The keys to a home are much more than basic security, they have become physical icons of ownership for our society. Keys are everywhere in language: we talk about the keys to understanding, a turn-key project, the key to the city, and turning the keys over. But as the “internet of things” enters our lives through small appliances, cars and entertainment, opting for an electronic locking system may be the way to go.
One fan of electronic locks is Kevin Claus, the owner of Cedar Grove Lodging, a log home rental company. The keyless entry allows him to manage his properties, including check-ins and check-outs wirelessly. He sends a new pass code to each guest to unlock the cabin during their stay. When they leave, he re-programs the lock to a new password. If they forget the code, relief is a text away.
For vacation properties or for owners who travel frequently a wireless electronic system can also help to monitor access by service personnel, cleaners or guests. Many lock manufacturers have added electronic systems with varying features to their product line.
Schlage offers several variations on the keyless lock system (left), some with keyed deadbolts as a back-up. The touch screen in most cases operates a motorized deadbolt. The touch screens are tamperproof and emit a warning alarm when the door is moved to indicate tampering, unauthorized access or forced entry. The lock system is accessed by computer, smartphone or tablet, and can store up to 30 pass codes. Schlage offers deadbolts that simply lock and unlock, as well as accent levers or knobs to help open and close the door more traditionally. The website offers a tool to help determine which model best suits your home.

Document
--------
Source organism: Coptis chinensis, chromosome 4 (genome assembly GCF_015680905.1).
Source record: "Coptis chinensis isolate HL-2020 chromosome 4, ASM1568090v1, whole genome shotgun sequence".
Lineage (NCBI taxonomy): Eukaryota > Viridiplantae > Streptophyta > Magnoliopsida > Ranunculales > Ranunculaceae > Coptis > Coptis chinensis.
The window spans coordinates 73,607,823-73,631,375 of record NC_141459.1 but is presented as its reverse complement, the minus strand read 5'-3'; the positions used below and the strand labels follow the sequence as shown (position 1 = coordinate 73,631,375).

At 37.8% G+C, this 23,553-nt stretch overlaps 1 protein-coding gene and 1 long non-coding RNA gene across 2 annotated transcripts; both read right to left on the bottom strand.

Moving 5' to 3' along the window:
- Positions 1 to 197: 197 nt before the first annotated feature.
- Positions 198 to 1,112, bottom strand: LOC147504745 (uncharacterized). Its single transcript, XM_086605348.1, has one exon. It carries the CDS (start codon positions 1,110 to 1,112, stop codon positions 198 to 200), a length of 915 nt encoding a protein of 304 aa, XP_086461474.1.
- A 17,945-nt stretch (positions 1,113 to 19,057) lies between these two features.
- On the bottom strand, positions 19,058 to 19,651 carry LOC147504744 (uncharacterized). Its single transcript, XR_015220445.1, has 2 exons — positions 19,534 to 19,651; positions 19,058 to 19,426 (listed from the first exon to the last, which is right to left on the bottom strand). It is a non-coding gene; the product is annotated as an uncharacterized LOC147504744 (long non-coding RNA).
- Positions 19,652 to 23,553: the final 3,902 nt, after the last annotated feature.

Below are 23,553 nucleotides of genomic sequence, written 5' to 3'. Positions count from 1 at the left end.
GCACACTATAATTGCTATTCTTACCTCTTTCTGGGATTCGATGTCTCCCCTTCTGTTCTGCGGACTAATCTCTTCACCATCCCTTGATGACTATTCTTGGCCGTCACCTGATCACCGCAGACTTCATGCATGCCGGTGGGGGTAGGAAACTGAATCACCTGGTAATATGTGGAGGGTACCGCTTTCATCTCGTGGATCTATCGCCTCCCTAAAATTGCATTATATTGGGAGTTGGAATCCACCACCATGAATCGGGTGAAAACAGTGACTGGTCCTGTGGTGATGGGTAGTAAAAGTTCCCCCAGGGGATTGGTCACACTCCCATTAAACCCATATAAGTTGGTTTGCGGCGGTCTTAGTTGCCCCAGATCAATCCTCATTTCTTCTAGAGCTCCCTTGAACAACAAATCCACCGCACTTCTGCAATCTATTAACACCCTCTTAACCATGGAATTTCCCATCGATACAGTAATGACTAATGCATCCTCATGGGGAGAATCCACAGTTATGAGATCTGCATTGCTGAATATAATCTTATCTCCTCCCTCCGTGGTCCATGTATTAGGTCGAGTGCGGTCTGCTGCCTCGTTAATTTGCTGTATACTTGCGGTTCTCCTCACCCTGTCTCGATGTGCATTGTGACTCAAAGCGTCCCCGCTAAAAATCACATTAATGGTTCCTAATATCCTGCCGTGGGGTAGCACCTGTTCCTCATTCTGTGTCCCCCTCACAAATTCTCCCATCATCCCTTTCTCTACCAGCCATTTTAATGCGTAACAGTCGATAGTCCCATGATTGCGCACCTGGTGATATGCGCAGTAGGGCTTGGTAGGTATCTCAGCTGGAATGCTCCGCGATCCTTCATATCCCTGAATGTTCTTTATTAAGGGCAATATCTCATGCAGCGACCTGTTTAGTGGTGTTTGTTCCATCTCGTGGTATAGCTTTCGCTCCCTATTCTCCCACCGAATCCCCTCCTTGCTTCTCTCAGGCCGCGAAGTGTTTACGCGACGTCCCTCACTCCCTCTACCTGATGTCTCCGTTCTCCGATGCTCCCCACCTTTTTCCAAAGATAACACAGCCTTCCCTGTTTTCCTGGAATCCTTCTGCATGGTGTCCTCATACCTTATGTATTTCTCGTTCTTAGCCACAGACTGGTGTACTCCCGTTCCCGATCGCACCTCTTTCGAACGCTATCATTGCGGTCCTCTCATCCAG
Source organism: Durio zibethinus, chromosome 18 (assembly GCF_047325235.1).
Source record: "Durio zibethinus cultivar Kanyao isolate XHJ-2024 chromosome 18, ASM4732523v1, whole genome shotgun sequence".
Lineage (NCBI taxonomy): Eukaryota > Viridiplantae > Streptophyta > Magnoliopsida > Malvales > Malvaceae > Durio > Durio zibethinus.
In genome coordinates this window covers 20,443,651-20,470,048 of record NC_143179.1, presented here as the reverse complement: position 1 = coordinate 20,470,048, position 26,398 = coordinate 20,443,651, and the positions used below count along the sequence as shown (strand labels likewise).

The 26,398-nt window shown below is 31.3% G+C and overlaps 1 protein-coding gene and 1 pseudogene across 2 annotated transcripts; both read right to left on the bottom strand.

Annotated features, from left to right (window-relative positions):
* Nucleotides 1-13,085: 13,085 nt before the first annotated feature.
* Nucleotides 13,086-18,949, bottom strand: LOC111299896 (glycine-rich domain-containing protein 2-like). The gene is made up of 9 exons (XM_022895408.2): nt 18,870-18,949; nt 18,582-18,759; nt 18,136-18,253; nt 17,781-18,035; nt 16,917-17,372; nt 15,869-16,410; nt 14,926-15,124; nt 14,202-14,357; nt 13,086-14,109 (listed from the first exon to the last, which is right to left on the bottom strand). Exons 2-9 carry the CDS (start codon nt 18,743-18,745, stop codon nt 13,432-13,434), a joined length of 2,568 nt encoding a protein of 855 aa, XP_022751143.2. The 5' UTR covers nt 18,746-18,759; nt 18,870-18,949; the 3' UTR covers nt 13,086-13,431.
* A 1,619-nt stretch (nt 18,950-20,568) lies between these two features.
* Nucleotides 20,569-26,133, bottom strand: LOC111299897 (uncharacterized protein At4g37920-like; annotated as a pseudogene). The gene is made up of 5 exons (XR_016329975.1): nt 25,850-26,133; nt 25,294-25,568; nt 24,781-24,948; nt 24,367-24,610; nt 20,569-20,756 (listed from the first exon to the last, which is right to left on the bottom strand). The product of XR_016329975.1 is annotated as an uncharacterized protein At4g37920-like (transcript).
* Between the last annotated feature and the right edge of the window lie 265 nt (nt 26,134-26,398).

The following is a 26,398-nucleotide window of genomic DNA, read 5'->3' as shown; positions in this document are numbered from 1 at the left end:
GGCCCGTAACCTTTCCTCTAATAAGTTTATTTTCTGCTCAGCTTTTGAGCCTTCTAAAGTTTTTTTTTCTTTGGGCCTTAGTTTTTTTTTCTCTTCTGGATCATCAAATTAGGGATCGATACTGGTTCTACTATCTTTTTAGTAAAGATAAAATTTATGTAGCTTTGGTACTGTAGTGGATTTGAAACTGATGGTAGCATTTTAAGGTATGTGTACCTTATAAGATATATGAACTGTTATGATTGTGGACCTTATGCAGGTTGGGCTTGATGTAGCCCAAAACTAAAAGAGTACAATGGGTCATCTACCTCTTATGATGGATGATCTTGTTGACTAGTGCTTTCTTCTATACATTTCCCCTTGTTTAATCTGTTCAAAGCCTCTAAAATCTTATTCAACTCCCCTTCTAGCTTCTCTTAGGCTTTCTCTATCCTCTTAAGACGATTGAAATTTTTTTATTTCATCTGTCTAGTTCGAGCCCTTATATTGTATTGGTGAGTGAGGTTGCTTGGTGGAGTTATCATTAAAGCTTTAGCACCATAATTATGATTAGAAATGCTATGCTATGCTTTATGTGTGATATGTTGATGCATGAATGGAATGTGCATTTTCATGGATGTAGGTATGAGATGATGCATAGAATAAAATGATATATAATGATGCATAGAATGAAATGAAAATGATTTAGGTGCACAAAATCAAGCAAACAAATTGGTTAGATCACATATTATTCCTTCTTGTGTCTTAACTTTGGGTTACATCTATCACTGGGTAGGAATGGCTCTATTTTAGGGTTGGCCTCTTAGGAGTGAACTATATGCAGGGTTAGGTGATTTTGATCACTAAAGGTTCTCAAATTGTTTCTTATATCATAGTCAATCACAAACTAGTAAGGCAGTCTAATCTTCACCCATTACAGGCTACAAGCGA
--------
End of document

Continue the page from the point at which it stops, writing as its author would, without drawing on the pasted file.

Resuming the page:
Kwikset also offers touchpad options with stylish faceplate options. Their newest keyless entry system is the Kevo Bluetooth SmartKey Deadbolt (at right). This system works with a traditional keyed deadbolt but opens with a touch using the homeowners’ smartphone Bluetooth wireless features or a special Bluetooth key fob provided with the system. Just a touch to the glowing blue circle on the face of the deadbolt and the door opens. This system also allows tracking entry through the smartphone app. The original Kevo set comes with the deadbolt unit, interior fixture, two e-keys, two conventional keys, one key fob, batteries and the downloadable free app. Additional e-keys can be purchased anytime through the smartphone app and can be reassigned and changed any time.
Goji™ Smart Lock (bottom left) goes one better than the Kwikset Kevo by providing real-time photos of visitors at the door. The system includes smart key fobs and real keys for back up. Goji also offers a customer service representative on call who can unlock the home if the phone is lost or stolen. The exterior Goji unit greets the homeowner by name, and can be programmed to provide access at a specific date and time.
August Lock (bottom right) is a hockey puck-sized unit that takes about 10 minutes to install over your existing deadbolt and doesn’t require a change to the exterior hardware, which can still be accessed with a traditional key. The Bluetooth technology will note when the door is closed and automatically lock it. The smartphone app can also send out party invitations with one-time access codes using your contacts list. The units are battery operated and will alert the user when the batteries are running low.